Crimea and Beyond: Russia and Its Neighbors

Several perspectives — from political realism to an em1464605_10102150611060000_1110773902_nbrace of Ukrainian nationalism.  Is it folly for Europe and the U.S. to raise Ukraine’s hopes?  If we don’t commit to the country’s sovereignty, are betraying our principles?
I was pleased to see so many of you at the panel and hope you’ll share your own thoughts below.  And — it should go without saying — please disagree with any panelist you please, including me.  You can’t get to “truth unto its innermost parts” without honest debate.

3 Replies to “Crimea and Beyond: Russia and Its Neighbors”

  1. While I did not necessarily agree with the manner in which Professor Burg was speaking, I definitely agreed with what he had to say. His points were very sharp. I believe that Russia has a lot of legitimacy in its claim to Crimea, whether or not the Crimean referendum is valid or not. Quite honestly, I think the UN was wasting its time in voting on the legitimacy of the referendum because it does not matter whether or not it’s legitimate and Russia’s actions cannot, will not, and most importantly, should not be undone. A potential fault with Russia could perhaps be that Putin’s behavior was too aggressive in regard to how he went about claiming Crimea (the necessity of that is debatable).

    There were points made about the unique nature of Russia’s culture as derived from history. It is hard to discern history, culture, and language for nationality. In a region of the world that has been so intertwined and torn apart at all levels of identity, the resulting blend is not much of a smoothie. Reading about Crimea, I stumbled onto an interesting account pertaining to nationalism. Whilst many Crimeans were eager to “return home” claiming Russia as their motherland from which they were lost, the first generation of Ukrainian-born was torn. The youth felt a strong connection to the country it grew up in.

    While that split may leave some uncomfortable, the fact that the U.S. set international precedent by its behavior in Kosovo and now condemns Russia’s action clearly sets a double standard. However, as Professor Burg pointed out, the U.S. had no strategic motivation in its behavior, whereas Russia has authentic, justifiable, valid reasons.

  2. During the Crimea debate, the critical issue of what Ukraine’s next move should be was thoroughly discussed. Professor Burg emphatically claimed that Ukraine has no chance of defending itself against Russia through militaristic means, but instead, should focus on developing peaceful resolutions. He was quite sure that through negotiations, these two countries will be able to come to some level of understanding, and prevent an outbreak of unnecessary violence. However, the forceful annexation of Crimea leads me to believe that Russia does not enjoy making compromises. Even if an eventual agreement is reached, it is more than likely that Russia will receive the better end of the deal. Furthermore, unlike the Ukraine, Russia is not afraid of retaliation, even from the international community. As Prime Minister Putin has already made so abundantly clear, he will not allow Russia’s power, and sovereignty, to be challenged in any way. Therefore, Ukraine’s future seems bleak, in terms of remaining resilient. Ukraine can neither defend itself using force, nor diplomacy, and does not have international support to come to its aid. It is a sad fact, but a true one, that Ukraine is not significant enough to the United States that President Obama would consider becoming heavily involved. Thus, it essentially must act alone, and act quickly so as to ensure little damage to the Ukrainian people. My ultimate prediction, although this was not a view anyone else at the symposium seemed to have, is that Ukraine will simply comply with all of Russia’s demands, rather than have the situation escalate. This is not to say that it should admit defeat, but in reality, Ukraine just does not have a fighting chance at fully maintaining its sovereignty.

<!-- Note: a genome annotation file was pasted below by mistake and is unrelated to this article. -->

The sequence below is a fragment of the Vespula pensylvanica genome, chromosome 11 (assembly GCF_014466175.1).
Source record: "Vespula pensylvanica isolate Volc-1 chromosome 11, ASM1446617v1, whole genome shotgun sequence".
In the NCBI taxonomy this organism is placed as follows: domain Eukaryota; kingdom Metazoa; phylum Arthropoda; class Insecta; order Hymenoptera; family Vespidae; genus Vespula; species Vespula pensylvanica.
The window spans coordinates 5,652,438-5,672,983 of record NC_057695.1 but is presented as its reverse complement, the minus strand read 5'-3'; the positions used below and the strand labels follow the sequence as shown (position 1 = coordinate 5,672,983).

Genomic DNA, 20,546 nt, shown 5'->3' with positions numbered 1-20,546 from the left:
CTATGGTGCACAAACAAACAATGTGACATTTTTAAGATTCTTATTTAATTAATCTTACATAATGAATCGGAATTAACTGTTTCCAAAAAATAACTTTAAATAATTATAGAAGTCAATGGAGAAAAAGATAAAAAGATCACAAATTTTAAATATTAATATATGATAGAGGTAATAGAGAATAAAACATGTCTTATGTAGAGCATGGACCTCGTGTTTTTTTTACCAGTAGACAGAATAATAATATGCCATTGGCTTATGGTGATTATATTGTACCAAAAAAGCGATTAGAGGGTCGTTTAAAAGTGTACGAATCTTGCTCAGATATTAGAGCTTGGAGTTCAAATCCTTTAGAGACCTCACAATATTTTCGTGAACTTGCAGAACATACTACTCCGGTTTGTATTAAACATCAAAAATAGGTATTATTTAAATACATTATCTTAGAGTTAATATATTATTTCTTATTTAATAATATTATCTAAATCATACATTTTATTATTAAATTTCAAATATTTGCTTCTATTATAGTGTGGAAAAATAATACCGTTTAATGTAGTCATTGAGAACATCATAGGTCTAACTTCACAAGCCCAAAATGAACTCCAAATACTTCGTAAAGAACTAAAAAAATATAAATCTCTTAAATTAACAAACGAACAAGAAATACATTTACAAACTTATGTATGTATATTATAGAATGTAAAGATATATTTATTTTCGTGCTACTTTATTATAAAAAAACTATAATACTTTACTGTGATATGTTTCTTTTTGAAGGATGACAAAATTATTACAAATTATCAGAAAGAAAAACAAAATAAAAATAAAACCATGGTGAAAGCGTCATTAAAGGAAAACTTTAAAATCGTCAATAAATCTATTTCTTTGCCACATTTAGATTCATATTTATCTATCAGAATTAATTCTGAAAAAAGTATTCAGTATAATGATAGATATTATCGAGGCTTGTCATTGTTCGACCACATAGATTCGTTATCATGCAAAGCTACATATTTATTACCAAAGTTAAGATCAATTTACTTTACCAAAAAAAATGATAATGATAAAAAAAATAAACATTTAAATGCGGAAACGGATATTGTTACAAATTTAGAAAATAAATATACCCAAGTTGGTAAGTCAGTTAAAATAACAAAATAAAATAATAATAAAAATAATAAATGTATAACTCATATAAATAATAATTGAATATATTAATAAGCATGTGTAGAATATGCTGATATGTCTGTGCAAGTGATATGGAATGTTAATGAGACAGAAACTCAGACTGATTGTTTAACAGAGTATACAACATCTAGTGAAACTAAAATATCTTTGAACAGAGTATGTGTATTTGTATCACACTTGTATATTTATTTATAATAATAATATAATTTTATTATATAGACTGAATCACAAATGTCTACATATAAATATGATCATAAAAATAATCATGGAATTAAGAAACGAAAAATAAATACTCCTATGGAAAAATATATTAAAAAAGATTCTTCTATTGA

3. In the debate between professor Rosenburger and Professor Burg, the issue came up as to how Ukraine should react. Professor Burg stated that it was delusional to think Ukraine would join the EU and it is in fact our job to advise against it. He thinks that a better solution is a peaceful agreement between Russia and Ukraine. Professor Rosenburger stated that instead Ukraine troops should get ready to fight, that they need a deterrent even though they would lose in battle. I agree with Fara’s opinion that Ukraine bargaining with Russia would end in Ukraine drawing the short straw. I also think that Russia has already taken enough action for them not to step down, they have the higher ground and will probably use it towards to their benefit. Why would they give up what they could gain? No one else is in a position to bargain with them. I agree with Professor Rosenburger’s sentiment that Ukraine must prepare for an attack, but their inevitable loss is not a solution to the problem. I cannot think of a plan of action that will end in peace as well as Ukraine’s sovereignty, but with the US or EU not taking any direct action, I am afraid that Ukraine will have to give in to Russia’s demands.

Leave a Reply

Your email address will not be published. Required fields are marked *